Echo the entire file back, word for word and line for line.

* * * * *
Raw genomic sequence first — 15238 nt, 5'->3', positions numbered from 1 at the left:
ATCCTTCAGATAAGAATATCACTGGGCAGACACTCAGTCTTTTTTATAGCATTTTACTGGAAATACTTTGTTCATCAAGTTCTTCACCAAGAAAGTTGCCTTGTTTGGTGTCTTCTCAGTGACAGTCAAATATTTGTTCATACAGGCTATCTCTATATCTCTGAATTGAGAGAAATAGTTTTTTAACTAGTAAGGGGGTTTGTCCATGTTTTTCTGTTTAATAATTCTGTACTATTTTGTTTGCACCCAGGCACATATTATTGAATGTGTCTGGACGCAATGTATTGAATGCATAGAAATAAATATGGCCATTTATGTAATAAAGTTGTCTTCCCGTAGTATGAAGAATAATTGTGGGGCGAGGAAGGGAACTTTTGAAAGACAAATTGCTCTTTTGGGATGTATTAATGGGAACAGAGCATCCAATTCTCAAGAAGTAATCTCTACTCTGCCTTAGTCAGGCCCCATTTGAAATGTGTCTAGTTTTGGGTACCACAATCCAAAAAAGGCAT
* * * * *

Raw genomic sequence first — 15238 nt, 5'->3', positions numbered from 1 at the left:
ATCCTTCAGATAAGAATATCACTGGGCAGACACTCAGTCTTTTTTATAGCATTTTACTGGAAATACTTTGTTCATCAAGTTCTTCACCAAGAAAGTTGCCTTGTTTGGTGTCTTCTCAGTGACAGTCAAATATTTGTTCATACAGGCTATCTCTATATCTCTGAATTGAGAGAAATAGTTTTTTAACTAGTAAGGGGGTTTGTCCATGTTTTTCTGTTTAATAATTCTGTACTATTTTGTTTGCACCCAGGCACATATTATTGAATGTGTCTGGACGCAATGTATTGAATGCATAGAAATAAATATGGCCATTTATGTAATAAAGTTGTCTTCCCGTAGTATGAAGAATAATTGTGGGGCGAGGAAGGGAACTTTTGAAAGACAAATTGCTCTTTTGGGATGTATTAATGGGAACAGAGCATCCAATTCTCAAGAAGTAATCTCTACTCTGCCTTAGTCAGGCCCCATTTGAAATGTGTCTAGTTTTGGGTACCACAATCCAAAAAAGGCAT